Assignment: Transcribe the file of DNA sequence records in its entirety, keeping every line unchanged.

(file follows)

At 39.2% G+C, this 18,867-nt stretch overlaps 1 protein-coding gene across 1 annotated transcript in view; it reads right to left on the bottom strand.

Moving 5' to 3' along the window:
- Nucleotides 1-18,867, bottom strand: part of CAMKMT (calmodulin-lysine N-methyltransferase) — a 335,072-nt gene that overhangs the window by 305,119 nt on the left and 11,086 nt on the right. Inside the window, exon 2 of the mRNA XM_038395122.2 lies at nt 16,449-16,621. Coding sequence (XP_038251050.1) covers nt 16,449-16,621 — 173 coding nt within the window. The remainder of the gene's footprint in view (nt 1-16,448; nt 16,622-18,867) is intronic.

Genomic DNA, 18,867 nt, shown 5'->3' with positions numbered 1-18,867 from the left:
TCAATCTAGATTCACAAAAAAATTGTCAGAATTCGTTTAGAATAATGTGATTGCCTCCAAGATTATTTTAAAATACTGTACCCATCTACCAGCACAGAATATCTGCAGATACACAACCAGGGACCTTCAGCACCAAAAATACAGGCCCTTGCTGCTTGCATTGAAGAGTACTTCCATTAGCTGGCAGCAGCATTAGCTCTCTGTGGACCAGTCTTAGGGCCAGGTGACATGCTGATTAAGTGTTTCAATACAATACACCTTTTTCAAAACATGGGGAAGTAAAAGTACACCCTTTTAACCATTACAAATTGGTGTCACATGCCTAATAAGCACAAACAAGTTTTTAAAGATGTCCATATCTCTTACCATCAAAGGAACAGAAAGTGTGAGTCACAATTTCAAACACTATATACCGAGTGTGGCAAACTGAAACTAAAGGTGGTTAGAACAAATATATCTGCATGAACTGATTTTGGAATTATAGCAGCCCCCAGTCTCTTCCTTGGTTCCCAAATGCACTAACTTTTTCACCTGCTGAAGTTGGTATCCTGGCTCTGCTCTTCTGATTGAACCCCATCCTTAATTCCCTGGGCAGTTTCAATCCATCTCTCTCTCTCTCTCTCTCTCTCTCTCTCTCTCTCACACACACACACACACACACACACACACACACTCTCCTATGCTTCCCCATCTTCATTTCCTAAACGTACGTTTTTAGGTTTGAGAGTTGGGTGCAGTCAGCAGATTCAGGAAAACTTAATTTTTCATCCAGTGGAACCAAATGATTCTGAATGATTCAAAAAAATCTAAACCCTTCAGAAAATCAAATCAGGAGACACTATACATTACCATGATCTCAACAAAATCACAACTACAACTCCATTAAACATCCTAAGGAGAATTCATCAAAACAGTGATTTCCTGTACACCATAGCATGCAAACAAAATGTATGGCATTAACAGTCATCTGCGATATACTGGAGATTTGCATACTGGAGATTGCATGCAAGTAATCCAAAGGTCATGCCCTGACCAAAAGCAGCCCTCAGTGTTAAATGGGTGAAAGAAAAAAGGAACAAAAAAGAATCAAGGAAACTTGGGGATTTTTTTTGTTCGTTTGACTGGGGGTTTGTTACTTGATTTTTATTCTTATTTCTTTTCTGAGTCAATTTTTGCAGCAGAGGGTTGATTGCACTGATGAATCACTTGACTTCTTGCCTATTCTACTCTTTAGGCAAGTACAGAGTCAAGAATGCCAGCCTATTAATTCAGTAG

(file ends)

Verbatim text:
At 39.2% G+C, this 18,867-nt stretch overlaps 1 protein-coding gene across 1 annotated transcript in view; it reads right to left on the bottom strand.

Moving 5' to 3' along the window:
- Nucleotides 1-18,867, bottom strand: part of CAMKMT (calmodulin-lysine N-methyltransferase) — a 335,072-nt gene that overhangs the window by 305,119 nt on the left and 11,086 nt on the right. Inside the window, exon 2 of the mRNA XM_038395122.2 lies at nt 16,449-16,621. Coding sequence (XP_038251050.1) covers nt 16,449-16,621 — 173 coding nt within the window. The remainder of the gene's footprint in view (nt 1-16,448; nt 16,622-18,867) is intronic.

Genomic DNA, 18,867 nt, shown 5'->3' with positions numbered 1-18,867 from the left:
TCAATCTAGATTCACAAAAAAATTGTCAGAATTCGTTTAGAATAATGTGATTGCCTCCAAGATTATTTTAAAATACTGTACCCATCTACCAGCACAGAATATCTGCAGATACACAACCAGGGACCTTCAGCACCAAAAATACAGGCCCTTGCTGCTTGCATTGAAGAGTACTTCCATTAGCTGGCAGCAGCATTAGCTCTCTGTGGACCAGTCTTAGGGCCAGGTGACATGCTGATTAAGTGTTTCAATACAATACACCTTTTTCAAAACATGGGGAAGTAAAAGTACACCCTTTTAACCATTACAAATTGGTGTCACATGCCTAATAAGCACAAACAAGTTTTTAAAGATGTCCATATCTCTTACCATCAAAGGAACAGAAAGTGTGAGTCACAATTTCAAACACTATATACCGAGTGTGGCAAACTGAAACTAAAGGTGGTTAGAACAAATATATCTGCATGAACTGATTTTGGAATTATAGCAGCCCCCAGTCTCTTCCTTGGTTCCCAAATGCACTAACTTTTTCACCTGCTGAAGTTGGTATCCTGGCTCTGCTCTTCTGATTGAACCCCATCCTTAATTCCCTGGGCAGTTTCAATCCATCTCTCTCTCTCTCTCTCTCTCTCTCTCTCTCTCTCACACACACACACACACACACACACACACACACTCTCCTATGCTTCCCCATCTTCATTTCCTAAACGTACGTTTTTAGGTTTGAGAGTTGGGTGCAGTCAGCAGATTCAGGAAAACTTAATTTTTCATCCAGTGGAACCAAATGATTCTGAATGATTCAAAAAAATCTAAACCCTTCAGAAAATCAAATCAGGAGACACTATACATTACCATGATCTCAACAAAATCACAACTACAACTCCATTAAACATCCTAAGGAGAATTCATCAAAACAGTGATTTCCTGTACACCATAGCATGCAAACAAAATGTATGGCATTAACAGTCATCTGCGATATACTGGAGATTTGCATACTGGAGATTGCATGCAAGTAATCCAAAGGTCATGCCCTGACCAAAAGCAGCCCTCAGTGTTAAATGGGTGAAAGAAAAAAGGAACAAAAAAGAATCAAGGAAACTTGGGGATTTTTTTTGTTCGTTTGACTGGGGGTTTGTTACTTGATTTTTATTCTTATTTCTTTTCTGAGTCAATTTTTGCAGCAGAGGGTTGATTGCACTGATGAATCACTTGACTTCTTGCCTATTCTACTCTTTAGGCAAGTACAGAGTCAAGAATGCCAGCCTATTAATTCAGTAG